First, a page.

Posted by: Loren Coleman on September 26th, 2011
There are rumors, no, serious leaks from wildlife officials who are beginning to speculate that the cougar recently killed in Connecticut might not be so easily explained as once thought.
One unnamed governmental source is reportedly telling friends and associates within a circle of cougar-involved researchers that the cougar’s tests have actually shown that only 67% of its DNA can be linked to a South Dakota origin. This raises serious questions about the what, why, and where of the initial source of this cougar. Could it be a native New England cougar, after all, that happens to merely share part of its DNA makeup with what is found among Dakota cats? Is there the beginnings of a cover story being developed that the cougar was an escaped pet from a mixed breeding captive background?
Are we beginning to see the start of yet another version of the “it escaped from a circus train wreck” cover story?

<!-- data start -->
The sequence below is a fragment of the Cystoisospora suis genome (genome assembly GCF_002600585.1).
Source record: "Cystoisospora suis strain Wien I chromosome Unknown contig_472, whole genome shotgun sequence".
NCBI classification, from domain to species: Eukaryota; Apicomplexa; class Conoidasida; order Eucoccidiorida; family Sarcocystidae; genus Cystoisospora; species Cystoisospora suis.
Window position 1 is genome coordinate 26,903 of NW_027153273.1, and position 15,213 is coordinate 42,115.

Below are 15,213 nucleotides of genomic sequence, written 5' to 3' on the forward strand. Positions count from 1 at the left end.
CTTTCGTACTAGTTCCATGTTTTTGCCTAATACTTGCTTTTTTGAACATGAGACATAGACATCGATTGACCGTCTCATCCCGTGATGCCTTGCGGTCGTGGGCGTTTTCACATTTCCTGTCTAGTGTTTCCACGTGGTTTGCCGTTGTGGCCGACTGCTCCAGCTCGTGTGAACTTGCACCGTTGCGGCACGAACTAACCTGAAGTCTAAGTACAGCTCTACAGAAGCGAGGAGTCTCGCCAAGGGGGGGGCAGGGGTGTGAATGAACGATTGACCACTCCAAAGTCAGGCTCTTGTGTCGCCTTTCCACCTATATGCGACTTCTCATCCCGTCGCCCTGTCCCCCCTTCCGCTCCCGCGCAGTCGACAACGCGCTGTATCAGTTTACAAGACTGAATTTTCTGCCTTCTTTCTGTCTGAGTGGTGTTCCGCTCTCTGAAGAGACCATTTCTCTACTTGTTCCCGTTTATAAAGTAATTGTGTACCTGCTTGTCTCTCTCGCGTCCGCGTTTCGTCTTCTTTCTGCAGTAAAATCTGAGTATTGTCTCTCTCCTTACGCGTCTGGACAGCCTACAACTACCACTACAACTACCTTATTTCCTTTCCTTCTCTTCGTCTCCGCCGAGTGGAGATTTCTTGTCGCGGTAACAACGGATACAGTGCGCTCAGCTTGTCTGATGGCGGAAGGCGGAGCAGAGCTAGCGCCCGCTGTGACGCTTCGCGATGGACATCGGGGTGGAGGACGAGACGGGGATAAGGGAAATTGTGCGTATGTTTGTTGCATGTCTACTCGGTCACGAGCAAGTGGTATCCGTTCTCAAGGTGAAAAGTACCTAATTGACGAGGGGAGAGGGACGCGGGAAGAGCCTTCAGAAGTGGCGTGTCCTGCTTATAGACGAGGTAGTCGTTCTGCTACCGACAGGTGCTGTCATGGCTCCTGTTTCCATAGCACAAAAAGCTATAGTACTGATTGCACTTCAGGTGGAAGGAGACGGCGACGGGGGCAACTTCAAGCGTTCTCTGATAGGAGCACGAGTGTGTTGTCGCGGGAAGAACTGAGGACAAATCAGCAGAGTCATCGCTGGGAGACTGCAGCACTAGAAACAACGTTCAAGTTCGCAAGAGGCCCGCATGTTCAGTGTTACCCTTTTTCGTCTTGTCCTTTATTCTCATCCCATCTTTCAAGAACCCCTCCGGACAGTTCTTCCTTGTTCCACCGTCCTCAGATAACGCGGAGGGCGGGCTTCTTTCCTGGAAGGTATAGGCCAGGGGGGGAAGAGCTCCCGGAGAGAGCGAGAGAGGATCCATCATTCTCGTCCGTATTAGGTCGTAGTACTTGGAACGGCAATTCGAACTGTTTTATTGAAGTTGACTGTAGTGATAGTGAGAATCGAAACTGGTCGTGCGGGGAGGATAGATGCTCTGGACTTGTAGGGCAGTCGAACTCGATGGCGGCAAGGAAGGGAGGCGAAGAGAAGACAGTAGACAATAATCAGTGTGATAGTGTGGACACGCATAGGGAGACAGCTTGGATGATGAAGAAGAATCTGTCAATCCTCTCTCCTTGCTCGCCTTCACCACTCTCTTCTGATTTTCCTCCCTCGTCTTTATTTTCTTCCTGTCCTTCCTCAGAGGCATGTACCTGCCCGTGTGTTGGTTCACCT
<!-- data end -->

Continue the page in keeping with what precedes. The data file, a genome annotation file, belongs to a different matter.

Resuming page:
Loren Coleman is one of the world’s leading cryptozoologists, some say “the” leading. Certainly, he is acknowledged as the current living American researcher and writer who has most popularized cryptozoology in the late 20th and early 21st centuries. Starting his fieldwork and investigations in 1960, after traveling and trekking extensively in pursuit of cryptozoological mysteries, Coleman began writing to share his experiences in 1969. An honorary member of Ivan T. Sanderson’s Society for the Investigation of the Unexplained in the 1970s, Coleman has been bestowed with similar honorary memberships of the North Idaho College Cryptozoology Club in 1983, and in subsequent years, that of the British Columbia Scientific Cryptozoology Club, CryptoSafari International, and other international organizations. He was also a Life Member and Benefactor of the International Society of Cryptozoology (now-defunct). Loren Coleman’s daily blog, as a member of the Cryptomundo Team, served as an ongoing avenue of communication for the ever-growing body of cryptozoo news from 2005 through 2013.